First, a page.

A Lot or a Little?
What you will—and won't—find in this movie.
Loyalty, courage, and teamwork. Characters must fight for survival leading to regular acts of violence. Other antisocial and criminal behavior is also displayed.
Positive Role Models
The Warriors are part of a powerful, wide-ranging subculture of New York gangs who live outside the law and fight among themselves. But they do show intense loyalty and bravery toward one another. The other gangs in this fictional version of New York do the same, but all are frequently prone to violence. They also commit other antisocial behavior, such as murder, arson, and attempting to steal.
Strong diversity across the cast. But very few women characters, who are mostly subservient to male characters. However, some are shown to be stronger and smarter than male characters with sexist attitudes. Native dress worn by non-typical groups. Male characters have their masculinity challenged for not being violent and confrontational.
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Violence & Scariness
Characters fight with guns, razors, knives, baseball bats, and other improvised weapons. Punches, kicks, and knees thrown. Multiple people take on a single person in a fight. On-screen deaths. Bloody injuries but no gore. Gangs threaten and intimidate innocent bystanders. Attempts at sexual violence. Molotov cocktails thrown, property damage, and explosions.
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Sex, Romance & Nudity
References to sexual intercourse. Characters wear waistcoats with no shirts underneath. Other characters wear revealing outfits, but there is no full or topless nudity.
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Language used includes "s--t," "f--k," "ass," "f--king," "goddamn," "chickens--t," "whore," "d--kheads," "bitch," and "crap." Derogatory language about homosexuals including "f--got." The word "japped" is used in reference to Japanese soldiers in World War II.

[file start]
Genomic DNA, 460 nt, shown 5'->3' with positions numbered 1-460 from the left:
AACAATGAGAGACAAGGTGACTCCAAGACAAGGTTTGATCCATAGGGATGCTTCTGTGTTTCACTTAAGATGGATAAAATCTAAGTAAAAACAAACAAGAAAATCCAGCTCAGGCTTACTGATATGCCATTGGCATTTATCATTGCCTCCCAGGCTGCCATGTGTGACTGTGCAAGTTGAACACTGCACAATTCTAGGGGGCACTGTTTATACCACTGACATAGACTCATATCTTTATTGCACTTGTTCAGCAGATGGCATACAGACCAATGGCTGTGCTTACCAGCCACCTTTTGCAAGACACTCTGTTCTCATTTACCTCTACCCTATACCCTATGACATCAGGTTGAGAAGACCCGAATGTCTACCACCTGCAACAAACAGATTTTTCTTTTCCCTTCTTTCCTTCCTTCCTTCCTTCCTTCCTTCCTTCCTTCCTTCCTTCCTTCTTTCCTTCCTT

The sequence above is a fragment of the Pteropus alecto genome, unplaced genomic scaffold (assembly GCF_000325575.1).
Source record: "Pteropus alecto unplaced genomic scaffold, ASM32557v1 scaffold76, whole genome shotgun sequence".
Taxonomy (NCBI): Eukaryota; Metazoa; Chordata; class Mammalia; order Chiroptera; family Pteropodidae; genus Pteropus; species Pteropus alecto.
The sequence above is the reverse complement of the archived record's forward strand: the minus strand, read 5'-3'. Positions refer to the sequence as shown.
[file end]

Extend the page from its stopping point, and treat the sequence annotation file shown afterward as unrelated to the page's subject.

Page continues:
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Products & Purchases
Some gang leaders have more elaborate clothes than their subordinates.
Drinking, Drugs & Smoking
Characters are seen drinking and smoking socially. Some characters overindulge and are shown to be mildly intoxicated.
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Parents Need to Know
Parents need to know that The Warriors is a classic action thriller about rival fictional New York gangs with violence -- including the use of weapons -- and strong language. Positive messages are few, but the main characters do display strong bonds of friendship between one another as well as teamwork and courage. Though the violence is frequent it's not graphic. The gangs fight with punches, kicks, and a variety of weapons, leading to some bloody injuries and on-screen deaths. Swearing is infrequent but can be strong. It include variants of "f--k" as well as homophobic language. There are almost no racial divides between gangs and their loyalties. But the cast is mostly male and they frequently display sexist attitudes to women, which includes physically intimidating them, although on occasion some of the women are shown as equal or superior to their male counterparts. Women are also frequently referred to as sex objects with the male gaze dominating for the most part. In one scene, a male character makes unwanted sexual advances. There is occasional drinking and smoking with some characters appearing slightly drunk. To stay in the loop on more movies like this, you can sign up for weekly Family Movie Night emails.
Is It Any Good?
An unlikely retelling of the Ancient Greek history text Anabasis, The Warriors was adapted from the book of the same name in 1979 and has enjoyed cult status ever since. Its iconic production design creates a New York like no other, as Swan (Michael Beck) leads his cohort through a night filled with rival gangs who give them a series of hostile receptions, after Swan and the other Warriors are framed for murder.
The plot is lean and straightforward, so anyone looking for a complex story and characters will be left disappointed. But it remains watchable after all these years because of its story world -- a vivid mix of cartoonish costumes and grubby street violence that plays out against a backdrop that's pure fantasy. While some of its portrayals of race and gender are aged by their era, the characters' friendships and loyalties largely ignore their social and ethnic differences. Often remembered for its catchy 1970s score and soundtrack, the movie's dark sense of humor and adventure will forever lie at the center of its appeal.
Did we miss something on diversity?
Research shows a connection between kids' healthy self-esteem and positive portrayals in media. That's why we've added a new "Diverse Representations" section to our reviews that will be rolling out on an ongoing basis. You can help us help kids by suggesting a diversity update.